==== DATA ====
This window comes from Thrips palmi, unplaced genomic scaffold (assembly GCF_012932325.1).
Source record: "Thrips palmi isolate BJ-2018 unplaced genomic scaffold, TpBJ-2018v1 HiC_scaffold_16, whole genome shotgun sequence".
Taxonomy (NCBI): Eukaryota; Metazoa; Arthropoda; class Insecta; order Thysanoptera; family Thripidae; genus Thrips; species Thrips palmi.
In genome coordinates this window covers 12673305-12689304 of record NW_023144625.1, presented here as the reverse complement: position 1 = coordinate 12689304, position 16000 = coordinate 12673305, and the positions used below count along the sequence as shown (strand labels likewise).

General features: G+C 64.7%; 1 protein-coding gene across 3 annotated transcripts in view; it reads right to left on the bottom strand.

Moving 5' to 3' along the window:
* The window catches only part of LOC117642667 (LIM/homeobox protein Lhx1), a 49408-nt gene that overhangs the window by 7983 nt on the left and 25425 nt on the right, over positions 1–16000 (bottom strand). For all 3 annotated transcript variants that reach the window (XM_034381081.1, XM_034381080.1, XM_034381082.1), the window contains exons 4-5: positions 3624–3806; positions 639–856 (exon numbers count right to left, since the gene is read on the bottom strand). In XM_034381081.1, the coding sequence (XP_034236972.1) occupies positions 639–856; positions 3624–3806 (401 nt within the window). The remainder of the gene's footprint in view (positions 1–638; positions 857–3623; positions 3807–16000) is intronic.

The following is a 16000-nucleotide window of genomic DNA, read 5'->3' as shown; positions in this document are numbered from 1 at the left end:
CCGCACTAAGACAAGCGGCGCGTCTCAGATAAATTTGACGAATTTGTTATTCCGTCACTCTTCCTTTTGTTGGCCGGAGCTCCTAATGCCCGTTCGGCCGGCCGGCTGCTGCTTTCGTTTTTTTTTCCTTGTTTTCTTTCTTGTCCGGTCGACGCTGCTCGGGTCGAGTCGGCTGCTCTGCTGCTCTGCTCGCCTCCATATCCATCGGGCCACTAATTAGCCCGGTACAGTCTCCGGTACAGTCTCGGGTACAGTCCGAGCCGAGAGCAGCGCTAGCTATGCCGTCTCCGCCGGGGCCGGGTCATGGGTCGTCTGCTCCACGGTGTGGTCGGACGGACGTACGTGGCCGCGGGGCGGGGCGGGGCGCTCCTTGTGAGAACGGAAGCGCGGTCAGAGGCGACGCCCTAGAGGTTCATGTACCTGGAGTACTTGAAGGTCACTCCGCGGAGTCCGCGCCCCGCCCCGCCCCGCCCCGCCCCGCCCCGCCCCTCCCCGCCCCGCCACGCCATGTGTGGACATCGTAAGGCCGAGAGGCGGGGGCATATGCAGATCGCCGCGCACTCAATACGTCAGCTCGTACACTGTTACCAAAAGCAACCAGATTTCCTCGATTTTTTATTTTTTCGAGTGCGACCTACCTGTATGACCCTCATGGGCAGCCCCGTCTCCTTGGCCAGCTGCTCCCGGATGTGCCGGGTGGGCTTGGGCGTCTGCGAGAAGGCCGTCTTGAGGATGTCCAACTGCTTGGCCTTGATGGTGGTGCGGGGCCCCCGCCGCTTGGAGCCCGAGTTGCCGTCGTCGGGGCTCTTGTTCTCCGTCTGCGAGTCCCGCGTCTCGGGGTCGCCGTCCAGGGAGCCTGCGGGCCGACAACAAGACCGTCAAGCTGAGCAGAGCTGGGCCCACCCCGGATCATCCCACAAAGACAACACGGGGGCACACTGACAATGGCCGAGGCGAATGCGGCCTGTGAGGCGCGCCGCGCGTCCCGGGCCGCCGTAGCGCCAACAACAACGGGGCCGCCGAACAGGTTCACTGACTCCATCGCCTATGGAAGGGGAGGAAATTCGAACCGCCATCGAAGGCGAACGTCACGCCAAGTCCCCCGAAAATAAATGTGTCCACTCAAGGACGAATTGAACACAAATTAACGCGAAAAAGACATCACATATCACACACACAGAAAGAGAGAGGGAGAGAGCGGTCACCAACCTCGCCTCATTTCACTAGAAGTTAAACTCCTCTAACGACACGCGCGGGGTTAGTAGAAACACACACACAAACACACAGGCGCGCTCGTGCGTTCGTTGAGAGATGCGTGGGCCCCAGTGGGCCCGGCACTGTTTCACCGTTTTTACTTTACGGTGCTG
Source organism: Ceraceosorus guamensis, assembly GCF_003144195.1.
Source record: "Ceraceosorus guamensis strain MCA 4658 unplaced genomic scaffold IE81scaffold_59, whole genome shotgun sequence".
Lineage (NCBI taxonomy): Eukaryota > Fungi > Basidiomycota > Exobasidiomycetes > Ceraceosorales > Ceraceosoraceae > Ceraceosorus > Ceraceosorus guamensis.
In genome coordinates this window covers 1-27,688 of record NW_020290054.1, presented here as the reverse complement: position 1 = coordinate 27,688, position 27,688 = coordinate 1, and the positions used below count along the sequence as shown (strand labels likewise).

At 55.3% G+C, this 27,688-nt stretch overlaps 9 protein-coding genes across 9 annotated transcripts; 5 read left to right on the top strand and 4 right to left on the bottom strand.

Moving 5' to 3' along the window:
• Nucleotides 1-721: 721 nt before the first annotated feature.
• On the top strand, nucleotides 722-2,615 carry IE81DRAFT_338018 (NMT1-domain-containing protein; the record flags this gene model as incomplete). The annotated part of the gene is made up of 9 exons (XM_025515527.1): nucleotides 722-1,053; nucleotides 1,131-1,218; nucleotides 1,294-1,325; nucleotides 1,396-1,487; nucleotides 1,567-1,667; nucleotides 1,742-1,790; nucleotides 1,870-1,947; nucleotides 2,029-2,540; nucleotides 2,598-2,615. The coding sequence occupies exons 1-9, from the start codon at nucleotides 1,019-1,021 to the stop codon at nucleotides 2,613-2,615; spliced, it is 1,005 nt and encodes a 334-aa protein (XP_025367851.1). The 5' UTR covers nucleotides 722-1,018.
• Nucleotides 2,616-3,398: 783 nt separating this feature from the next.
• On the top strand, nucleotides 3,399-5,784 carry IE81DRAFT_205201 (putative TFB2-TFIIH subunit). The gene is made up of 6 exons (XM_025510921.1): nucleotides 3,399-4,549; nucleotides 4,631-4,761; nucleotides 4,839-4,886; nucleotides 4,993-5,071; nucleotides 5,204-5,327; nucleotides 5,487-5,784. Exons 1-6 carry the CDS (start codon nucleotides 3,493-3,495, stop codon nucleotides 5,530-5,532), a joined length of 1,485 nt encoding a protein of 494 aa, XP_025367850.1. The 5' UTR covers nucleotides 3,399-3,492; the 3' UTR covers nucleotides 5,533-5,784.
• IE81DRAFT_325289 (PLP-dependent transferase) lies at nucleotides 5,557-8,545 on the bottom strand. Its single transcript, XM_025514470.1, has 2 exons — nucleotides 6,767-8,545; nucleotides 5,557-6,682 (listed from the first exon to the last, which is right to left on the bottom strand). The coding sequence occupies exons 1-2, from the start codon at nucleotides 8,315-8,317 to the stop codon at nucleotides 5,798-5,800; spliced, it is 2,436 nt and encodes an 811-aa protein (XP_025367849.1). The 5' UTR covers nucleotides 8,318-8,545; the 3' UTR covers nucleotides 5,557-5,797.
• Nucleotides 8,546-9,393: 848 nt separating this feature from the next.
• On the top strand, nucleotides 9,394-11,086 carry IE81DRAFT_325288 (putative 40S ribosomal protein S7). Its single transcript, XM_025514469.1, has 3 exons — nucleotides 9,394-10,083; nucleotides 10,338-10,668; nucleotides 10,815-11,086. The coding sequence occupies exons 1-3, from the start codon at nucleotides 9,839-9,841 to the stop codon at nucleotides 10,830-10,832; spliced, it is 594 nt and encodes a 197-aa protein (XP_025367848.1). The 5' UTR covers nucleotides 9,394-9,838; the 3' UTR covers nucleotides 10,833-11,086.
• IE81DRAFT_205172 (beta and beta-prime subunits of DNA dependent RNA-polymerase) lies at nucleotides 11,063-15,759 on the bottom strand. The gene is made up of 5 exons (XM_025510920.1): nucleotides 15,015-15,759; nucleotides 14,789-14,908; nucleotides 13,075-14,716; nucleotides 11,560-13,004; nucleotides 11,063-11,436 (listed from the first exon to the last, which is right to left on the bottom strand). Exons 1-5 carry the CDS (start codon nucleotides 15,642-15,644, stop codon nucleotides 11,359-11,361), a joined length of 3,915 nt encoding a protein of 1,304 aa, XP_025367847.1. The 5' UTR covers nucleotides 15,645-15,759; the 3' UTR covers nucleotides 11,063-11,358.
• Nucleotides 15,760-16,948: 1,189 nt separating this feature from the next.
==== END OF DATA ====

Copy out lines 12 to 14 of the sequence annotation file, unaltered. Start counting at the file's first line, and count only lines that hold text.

Lineage (NCBI taxonomy): Eukaryota > Fungi > Basidiomycota > Exobasidiomycetes > Ceraceosorales > Ceraceosoraceae > Ceraceosorus > Ceraceosorus guamensis.
In genome coordinates this window covers 1-27,688 of record NW_020290054.1, presented here as the reverse complement: position 1 = coordinate 27,688, position 27,688 = coordinate 1, and the positions used below count along the sequence as shown (strand labels likewise).

At 55.3% G+C, this 27,688-nt stretch overlaps 9 protein-coding genes across 9 annotated transcripts; 5 read left to right on the top strand and 4 right to left on the bottom strand.